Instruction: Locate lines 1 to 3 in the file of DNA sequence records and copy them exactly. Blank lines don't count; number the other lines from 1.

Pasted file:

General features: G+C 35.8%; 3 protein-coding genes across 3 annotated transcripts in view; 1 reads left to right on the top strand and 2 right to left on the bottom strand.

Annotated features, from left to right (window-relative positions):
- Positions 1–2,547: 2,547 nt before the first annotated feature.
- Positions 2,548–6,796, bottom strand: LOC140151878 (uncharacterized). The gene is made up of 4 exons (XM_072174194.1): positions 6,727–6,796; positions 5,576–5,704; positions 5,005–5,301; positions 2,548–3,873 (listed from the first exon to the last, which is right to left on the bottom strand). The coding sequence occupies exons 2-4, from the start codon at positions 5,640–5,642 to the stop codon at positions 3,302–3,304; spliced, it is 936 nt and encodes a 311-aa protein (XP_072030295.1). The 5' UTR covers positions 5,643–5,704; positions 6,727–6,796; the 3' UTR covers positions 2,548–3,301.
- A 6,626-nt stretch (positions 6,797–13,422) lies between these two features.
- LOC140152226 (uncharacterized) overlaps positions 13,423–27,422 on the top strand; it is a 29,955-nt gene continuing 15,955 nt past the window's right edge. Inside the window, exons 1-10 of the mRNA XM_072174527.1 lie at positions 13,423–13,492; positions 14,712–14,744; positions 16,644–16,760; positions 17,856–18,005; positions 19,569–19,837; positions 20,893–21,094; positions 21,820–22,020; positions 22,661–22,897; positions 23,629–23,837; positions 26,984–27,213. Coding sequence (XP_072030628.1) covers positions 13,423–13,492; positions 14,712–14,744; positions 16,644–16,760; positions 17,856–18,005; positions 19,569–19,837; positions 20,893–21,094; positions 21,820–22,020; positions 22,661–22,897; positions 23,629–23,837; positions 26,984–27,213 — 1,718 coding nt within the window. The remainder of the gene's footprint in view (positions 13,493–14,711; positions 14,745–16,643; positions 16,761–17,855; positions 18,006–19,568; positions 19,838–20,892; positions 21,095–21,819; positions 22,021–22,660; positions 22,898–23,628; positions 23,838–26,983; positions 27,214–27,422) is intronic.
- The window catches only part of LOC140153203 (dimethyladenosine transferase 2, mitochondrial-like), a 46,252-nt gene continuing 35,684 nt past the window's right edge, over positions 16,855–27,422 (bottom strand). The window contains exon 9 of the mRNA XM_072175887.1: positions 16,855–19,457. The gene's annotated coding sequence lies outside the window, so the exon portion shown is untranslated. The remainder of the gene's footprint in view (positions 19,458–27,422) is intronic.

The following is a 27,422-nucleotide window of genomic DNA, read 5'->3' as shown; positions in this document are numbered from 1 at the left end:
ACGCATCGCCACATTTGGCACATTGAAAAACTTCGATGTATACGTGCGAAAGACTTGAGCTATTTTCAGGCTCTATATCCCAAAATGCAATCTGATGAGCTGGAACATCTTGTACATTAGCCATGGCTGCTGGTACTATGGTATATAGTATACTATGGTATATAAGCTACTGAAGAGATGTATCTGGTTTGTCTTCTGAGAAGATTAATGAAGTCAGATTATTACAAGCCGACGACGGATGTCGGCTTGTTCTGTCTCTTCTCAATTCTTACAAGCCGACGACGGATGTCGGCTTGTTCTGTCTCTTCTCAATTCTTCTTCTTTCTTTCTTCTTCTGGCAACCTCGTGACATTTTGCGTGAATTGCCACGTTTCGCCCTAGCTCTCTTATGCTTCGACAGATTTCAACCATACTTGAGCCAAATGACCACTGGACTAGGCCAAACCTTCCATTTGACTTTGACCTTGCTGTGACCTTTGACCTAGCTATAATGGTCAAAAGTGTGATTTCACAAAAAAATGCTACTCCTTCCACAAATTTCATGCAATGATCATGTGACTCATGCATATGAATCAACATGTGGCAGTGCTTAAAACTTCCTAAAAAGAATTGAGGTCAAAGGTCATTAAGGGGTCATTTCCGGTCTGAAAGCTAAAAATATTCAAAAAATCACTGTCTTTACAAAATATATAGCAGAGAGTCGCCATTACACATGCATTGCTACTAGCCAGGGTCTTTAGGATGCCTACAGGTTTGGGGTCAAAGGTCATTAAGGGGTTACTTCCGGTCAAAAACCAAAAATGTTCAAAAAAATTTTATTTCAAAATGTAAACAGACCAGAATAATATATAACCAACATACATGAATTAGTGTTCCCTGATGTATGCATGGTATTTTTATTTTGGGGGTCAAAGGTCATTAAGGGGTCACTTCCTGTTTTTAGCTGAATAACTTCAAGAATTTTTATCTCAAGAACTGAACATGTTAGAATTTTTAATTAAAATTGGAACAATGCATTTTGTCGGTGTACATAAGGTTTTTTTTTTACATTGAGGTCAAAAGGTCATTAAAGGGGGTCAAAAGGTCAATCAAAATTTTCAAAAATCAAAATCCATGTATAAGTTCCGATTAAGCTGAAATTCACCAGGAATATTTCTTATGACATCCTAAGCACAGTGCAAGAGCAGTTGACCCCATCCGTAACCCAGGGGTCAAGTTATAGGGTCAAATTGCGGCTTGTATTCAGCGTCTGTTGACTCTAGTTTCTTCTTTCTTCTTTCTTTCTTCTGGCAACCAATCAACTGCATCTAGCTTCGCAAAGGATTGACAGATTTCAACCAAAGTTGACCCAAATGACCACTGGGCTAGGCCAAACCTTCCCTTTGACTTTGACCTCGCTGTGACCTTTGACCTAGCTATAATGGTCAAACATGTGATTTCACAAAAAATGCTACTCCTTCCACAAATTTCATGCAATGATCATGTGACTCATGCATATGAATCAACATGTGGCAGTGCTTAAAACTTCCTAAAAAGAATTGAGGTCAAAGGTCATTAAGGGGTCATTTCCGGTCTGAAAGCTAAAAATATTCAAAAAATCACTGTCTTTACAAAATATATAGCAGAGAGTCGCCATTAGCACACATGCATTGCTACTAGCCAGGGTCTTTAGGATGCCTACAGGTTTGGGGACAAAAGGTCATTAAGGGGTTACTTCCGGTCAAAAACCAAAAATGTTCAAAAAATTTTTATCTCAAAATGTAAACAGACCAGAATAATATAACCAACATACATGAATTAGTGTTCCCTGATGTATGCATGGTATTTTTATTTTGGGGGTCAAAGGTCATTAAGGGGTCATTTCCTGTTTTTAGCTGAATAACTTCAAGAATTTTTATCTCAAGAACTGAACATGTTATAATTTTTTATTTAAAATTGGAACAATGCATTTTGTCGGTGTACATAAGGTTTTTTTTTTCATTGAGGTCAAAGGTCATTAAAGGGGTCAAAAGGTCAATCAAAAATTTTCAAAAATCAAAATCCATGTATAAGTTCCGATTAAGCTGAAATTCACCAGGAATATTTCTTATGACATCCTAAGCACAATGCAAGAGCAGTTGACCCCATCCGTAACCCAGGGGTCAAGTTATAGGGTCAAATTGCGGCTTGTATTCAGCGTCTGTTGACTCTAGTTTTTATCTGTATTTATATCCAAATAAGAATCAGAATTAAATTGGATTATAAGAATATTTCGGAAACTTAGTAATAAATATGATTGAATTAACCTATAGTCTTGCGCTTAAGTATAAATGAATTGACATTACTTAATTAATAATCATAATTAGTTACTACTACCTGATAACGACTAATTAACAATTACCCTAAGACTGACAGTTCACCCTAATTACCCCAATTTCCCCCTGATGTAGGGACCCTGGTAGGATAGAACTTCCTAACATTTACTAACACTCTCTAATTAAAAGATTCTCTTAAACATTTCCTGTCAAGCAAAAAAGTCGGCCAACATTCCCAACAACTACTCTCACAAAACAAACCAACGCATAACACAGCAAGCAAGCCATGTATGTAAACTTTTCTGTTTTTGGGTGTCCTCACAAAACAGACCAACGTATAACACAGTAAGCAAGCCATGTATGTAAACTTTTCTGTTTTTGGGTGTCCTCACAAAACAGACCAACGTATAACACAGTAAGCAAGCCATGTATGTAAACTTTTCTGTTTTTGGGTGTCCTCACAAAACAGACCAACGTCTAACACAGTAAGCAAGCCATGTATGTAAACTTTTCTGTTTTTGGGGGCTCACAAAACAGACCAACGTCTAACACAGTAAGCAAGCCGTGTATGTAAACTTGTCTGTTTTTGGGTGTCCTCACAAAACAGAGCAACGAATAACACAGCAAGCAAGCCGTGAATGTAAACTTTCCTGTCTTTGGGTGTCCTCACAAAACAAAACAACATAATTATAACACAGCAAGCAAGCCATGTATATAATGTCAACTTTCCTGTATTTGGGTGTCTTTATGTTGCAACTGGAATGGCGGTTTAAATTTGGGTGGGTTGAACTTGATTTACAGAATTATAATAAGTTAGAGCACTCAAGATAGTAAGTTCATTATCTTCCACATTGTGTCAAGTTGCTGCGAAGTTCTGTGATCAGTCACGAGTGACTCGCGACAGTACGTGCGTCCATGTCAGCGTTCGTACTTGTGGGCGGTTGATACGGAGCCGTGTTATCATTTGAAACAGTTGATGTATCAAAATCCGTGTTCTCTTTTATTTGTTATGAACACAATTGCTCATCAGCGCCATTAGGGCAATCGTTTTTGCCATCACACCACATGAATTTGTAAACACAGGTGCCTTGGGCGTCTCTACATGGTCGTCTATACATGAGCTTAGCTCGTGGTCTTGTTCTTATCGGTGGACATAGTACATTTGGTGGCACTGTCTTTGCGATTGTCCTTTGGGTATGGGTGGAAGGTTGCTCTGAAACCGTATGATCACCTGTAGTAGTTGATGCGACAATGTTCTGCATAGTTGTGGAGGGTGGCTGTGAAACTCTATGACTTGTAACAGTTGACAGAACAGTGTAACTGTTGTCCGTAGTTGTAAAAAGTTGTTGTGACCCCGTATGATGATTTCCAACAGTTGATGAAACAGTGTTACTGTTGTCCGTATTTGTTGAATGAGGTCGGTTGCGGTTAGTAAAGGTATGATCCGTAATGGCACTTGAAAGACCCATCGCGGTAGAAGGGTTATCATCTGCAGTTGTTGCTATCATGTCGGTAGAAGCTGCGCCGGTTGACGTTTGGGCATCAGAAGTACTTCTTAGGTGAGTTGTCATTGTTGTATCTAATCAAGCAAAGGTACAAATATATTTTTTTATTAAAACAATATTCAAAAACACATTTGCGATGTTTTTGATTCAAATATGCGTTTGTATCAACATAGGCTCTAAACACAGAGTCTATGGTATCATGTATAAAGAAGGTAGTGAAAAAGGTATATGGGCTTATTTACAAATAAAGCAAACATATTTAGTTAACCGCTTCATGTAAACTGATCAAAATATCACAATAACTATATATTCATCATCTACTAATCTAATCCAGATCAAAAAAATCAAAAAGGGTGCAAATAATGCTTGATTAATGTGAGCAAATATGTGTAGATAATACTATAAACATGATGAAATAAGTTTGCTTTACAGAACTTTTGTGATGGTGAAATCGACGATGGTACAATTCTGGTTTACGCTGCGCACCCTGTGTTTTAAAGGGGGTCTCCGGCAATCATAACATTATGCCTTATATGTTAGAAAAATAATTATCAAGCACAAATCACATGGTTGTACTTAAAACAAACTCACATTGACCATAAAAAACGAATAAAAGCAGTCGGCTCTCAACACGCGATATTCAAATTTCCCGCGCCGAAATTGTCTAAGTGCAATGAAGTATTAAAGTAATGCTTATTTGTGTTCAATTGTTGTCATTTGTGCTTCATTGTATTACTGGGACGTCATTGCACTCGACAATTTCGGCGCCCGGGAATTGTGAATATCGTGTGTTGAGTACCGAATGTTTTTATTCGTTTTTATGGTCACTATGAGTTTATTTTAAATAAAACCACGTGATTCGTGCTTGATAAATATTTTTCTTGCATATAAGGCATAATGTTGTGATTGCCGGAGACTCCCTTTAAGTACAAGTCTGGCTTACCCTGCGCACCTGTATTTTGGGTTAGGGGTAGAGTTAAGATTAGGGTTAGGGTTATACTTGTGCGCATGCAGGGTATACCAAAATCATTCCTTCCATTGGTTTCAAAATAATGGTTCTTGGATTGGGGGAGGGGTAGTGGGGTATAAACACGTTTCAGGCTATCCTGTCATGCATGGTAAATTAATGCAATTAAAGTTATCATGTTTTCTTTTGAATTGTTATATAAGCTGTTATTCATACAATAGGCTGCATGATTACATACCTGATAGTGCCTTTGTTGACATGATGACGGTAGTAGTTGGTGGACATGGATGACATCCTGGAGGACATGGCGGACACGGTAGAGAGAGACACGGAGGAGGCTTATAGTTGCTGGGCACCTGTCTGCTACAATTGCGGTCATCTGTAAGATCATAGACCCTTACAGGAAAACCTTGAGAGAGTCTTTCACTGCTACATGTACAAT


General features: G+C 35.8%; 3 protein-coding genes across 3 annotated transcripts in view; 1 reads left to right on the top strand and 2 right to left on the bottom strand.

Annotated features, from left to right (window-relative positions):
- Positions 1–2,547: 2,547 nt before the first annotated feature.